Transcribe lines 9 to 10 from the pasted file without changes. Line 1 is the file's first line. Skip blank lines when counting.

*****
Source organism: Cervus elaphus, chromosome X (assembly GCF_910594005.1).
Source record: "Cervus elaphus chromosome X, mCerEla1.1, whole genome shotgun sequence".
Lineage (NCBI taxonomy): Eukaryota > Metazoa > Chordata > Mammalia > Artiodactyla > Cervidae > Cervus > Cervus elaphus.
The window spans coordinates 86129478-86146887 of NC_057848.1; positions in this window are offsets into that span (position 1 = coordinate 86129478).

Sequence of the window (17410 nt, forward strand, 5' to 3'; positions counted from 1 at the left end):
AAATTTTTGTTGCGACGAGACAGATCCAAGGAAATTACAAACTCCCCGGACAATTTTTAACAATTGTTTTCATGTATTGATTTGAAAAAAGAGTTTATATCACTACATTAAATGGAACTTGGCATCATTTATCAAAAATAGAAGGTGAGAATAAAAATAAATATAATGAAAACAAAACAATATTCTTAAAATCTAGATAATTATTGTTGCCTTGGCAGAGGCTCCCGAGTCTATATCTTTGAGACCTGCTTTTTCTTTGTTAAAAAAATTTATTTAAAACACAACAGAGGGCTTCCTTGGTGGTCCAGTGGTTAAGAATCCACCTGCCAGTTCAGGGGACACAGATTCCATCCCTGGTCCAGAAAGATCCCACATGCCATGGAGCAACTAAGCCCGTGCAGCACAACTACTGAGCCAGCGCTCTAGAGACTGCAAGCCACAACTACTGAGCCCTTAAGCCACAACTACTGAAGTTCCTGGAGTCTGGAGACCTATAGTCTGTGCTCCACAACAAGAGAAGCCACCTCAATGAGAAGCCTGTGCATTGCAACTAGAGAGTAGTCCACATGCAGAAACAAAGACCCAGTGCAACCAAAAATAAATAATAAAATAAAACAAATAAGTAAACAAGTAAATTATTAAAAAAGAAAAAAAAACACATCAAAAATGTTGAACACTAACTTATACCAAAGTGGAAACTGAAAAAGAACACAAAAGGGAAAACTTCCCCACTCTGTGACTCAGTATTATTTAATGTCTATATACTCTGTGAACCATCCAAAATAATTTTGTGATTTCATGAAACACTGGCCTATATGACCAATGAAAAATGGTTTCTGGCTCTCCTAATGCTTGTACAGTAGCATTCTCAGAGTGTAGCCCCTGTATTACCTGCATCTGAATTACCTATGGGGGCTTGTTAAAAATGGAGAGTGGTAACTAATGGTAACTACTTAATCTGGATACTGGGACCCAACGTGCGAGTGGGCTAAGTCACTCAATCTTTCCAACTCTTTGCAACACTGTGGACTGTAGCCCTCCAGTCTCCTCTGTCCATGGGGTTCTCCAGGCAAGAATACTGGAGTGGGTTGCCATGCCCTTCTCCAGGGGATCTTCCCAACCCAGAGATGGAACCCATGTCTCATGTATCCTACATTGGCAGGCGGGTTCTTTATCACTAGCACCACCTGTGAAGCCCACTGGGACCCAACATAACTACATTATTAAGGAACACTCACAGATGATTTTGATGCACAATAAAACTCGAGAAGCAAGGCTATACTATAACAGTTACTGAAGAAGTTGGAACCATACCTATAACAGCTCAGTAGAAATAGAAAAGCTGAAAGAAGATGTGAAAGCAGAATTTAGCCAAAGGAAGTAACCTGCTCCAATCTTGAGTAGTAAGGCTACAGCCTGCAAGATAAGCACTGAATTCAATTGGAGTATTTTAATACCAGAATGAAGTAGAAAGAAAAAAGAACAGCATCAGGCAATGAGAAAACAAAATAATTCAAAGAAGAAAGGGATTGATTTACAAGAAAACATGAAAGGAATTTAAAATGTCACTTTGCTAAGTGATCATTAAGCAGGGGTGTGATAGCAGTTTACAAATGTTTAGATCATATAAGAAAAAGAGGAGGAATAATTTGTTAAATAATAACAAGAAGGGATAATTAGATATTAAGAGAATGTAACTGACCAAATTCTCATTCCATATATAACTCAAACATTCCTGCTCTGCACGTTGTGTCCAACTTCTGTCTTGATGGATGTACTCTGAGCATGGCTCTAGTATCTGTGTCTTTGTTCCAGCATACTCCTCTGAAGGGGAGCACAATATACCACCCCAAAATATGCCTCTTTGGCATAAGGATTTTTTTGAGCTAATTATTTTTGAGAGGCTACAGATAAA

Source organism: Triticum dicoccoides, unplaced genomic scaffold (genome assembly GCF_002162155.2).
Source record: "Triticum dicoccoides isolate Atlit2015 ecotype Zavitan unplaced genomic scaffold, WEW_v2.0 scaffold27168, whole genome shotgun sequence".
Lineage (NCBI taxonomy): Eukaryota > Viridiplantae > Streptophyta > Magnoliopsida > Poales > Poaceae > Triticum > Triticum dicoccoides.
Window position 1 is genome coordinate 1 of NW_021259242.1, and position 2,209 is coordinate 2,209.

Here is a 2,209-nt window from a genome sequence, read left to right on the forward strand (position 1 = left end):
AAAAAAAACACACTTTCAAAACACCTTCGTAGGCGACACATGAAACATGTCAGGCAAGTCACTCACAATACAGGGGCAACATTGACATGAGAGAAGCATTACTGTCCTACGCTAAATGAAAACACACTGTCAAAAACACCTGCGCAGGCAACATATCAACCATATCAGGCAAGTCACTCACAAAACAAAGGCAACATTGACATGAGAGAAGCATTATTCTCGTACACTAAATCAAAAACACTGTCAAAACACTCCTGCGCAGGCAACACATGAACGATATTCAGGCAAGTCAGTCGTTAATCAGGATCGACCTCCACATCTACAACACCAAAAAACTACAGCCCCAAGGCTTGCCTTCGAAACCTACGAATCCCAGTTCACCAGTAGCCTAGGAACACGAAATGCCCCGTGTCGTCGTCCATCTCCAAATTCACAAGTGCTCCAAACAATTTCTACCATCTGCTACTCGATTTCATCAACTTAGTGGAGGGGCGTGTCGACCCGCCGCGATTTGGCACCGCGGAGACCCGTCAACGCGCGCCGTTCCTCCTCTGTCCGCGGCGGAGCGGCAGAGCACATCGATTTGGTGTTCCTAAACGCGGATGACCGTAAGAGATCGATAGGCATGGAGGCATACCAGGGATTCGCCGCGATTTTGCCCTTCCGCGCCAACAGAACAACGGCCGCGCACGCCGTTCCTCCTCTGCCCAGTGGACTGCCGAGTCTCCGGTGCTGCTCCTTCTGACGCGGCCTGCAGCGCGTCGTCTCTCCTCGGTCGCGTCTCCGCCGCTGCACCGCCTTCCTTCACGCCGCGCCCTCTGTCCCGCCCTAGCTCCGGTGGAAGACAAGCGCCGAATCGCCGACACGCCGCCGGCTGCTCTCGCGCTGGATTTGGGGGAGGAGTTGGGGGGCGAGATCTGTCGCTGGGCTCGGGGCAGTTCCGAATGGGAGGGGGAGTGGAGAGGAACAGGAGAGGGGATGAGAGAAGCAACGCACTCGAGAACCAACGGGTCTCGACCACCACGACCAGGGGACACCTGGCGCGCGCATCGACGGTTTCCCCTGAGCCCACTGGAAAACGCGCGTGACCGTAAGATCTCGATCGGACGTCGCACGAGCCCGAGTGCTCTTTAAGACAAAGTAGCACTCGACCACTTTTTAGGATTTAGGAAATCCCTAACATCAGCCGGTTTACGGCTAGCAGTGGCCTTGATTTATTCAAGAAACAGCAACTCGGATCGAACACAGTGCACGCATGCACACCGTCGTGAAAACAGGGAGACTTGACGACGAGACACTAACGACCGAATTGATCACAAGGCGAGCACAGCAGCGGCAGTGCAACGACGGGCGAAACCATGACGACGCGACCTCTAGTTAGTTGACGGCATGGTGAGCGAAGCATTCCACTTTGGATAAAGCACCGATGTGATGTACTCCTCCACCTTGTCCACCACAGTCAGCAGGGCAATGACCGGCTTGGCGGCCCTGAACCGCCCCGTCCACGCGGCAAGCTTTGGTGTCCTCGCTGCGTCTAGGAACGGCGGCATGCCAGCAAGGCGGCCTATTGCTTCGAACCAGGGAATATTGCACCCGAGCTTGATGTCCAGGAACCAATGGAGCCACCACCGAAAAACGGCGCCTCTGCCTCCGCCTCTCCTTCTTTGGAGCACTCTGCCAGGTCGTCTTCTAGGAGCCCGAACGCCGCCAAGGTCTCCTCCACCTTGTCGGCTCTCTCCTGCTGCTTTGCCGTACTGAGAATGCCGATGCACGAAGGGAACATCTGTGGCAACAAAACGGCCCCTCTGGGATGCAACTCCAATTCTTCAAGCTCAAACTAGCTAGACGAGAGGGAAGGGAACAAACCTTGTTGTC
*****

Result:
Lineage (NCBI taxonomy): Eukaryota > Viridiplantae > Streptophyta > Magnoliopsida > Poales > Poaceae > Triticum > Triticum dicoccoides.
Window position 1 is genome coordinate 1 of NW_021259242.1, and position 2,209 is coordinate 2,209.